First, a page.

To begin to oil paint, you don’t need a very big space at all, especially if you plan to paint small works of art. I paint at a very small desk, just 20 inches deep and 38 inches long. It also has a pull out surface above the drawers on the right hand side which is very helpful. It’s unfinished and dinged up with marks and existing paint, so I don’t stress if I get a smear of paint on it.
My desk does double duty as my office space, and I just clear it off when I want to paint. The photo above is from before my office walls were painted white. I’ve since added a wall hung monitor above the desk, so that does change things slightly, but it doesn’t prevent me from being able to paint there. I typically throw an old piece of fabric overtop of it to keep it paint-free and tape up my inspiration photo there.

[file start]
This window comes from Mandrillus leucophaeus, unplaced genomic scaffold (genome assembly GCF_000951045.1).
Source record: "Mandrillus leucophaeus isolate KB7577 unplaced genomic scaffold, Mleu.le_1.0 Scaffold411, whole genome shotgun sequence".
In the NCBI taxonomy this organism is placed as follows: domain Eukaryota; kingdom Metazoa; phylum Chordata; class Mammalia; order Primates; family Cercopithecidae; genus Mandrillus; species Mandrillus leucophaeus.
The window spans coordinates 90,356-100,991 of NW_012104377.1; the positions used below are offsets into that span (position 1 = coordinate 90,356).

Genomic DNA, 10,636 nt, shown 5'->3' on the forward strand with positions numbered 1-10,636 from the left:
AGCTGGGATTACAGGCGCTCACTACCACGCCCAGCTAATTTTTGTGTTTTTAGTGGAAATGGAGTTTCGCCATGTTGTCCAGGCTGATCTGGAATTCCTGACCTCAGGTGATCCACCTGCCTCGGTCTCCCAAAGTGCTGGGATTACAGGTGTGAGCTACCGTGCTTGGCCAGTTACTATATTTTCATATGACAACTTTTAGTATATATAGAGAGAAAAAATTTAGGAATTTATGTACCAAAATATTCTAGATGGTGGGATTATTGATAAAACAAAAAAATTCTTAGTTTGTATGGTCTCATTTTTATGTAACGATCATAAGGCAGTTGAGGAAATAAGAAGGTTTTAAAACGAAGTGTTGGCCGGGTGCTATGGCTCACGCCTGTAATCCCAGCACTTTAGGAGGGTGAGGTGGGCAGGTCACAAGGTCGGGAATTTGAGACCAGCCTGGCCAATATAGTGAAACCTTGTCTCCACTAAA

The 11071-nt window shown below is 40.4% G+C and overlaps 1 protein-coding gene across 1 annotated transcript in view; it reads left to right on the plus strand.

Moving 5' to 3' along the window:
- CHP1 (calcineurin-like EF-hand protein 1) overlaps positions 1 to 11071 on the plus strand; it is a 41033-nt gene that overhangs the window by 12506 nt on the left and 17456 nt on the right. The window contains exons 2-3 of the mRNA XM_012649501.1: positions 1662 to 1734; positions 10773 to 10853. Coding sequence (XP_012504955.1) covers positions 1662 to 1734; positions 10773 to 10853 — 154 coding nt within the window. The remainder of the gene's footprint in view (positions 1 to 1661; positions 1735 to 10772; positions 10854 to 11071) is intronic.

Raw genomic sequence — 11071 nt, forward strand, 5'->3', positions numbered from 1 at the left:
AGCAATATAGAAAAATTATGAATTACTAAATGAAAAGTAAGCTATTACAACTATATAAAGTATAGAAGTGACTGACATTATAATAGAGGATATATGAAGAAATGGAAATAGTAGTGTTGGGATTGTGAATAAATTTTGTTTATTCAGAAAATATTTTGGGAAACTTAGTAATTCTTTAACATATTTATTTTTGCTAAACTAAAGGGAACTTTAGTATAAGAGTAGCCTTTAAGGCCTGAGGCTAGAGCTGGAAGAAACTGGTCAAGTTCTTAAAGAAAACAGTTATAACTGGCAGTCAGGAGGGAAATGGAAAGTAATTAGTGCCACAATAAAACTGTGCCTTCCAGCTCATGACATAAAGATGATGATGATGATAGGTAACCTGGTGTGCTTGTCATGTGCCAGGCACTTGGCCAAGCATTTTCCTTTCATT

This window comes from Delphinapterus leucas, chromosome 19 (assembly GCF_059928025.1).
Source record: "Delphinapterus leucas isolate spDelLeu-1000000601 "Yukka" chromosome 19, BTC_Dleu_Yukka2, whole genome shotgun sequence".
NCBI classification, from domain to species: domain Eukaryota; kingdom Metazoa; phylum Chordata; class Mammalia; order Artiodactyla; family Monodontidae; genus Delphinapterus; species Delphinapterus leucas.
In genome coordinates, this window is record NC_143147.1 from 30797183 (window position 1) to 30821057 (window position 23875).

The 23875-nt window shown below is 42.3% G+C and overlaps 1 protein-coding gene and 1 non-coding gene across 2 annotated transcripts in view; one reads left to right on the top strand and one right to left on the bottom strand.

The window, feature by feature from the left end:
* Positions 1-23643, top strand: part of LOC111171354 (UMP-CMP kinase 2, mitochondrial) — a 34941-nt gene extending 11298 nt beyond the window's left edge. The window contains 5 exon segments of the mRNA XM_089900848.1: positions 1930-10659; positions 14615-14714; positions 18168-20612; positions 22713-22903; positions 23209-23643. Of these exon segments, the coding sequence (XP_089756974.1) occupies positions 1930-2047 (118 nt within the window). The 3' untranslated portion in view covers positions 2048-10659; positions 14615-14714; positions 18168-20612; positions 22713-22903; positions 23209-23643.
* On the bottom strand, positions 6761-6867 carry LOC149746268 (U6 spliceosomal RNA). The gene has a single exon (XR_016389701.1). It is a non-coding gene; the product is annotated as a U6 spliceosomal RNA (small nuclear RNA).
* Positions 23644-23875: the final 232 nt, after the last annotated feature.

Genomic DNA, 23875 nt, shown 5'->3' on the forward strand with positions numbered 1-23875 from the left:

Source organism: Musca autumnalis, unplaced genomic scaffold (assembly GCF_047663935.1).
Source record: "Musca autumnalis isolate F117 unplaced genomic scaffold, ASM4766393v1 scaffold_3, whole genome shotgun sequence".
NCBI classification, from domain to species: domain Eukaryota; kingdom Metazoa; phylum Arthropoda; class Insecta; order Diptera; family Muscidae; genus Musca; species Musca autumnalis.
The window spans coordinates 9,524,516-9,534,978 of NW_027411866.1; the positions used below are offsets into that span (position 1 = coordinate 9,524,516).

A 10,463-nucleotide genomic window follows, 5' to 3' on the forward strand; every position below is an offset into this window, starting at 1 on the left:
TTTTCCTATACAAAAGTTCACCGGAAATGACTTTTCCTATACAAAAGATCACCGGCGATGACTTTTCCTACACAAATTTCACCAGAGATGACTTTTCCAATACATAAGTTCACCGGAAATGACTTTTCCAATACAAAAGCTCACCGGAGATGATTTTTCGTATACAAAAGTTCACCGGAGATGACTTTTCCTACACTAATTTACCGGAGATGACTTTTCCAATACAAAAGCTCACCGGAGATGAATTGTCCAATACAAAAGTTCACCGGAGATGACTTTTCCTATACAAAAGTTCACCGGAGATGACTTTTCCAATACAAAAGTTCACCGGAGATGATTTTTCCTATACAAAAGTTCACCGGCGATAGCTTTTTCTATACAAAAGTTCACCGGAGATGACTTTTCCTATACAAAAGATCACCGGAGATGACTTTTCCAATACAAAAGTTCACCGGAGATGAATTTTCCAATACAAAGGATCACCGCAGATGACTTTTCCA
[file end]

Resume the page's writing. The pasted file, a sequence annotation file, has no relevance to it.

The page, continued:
If you have a whole room that you can devote to your home art studio, then that’s fabulous! But most people don’t have that, especially during work-from-home conditions where everyone needs a quiet room for Zoom calls. A unused corner of a room where you can place a small desk or table is sufficient. Alternatively, a folding table set up temporarily for painting can work too. Or you can make a desk or table – even your dining table – do double duty if you clear it for painting sessions.
Tip: Be sure to think carefully about getting paint on your table or desk surface. Cover the surface if need be to protect it with newspaper or an old sheet. And remember – paint and food don’t mix. Never paint near food or while eating to be on the safe side. Keep that in mind if you use your dining table.
Ideally, your small space home art studio will have some natural light. But you can supplement with artificial light. I prefer painting in the mornings, and my space does get some natural light at that time, but it’s not as bright as it is later on in the day. I like to keep two lamps to illuminate my work from either side, one with warmer light and one with cooler light to balance things out.
Tip: Try changing the warmth of your lightbulbs to adjust the quality of the light you use to paint with.
3. Storage and Organization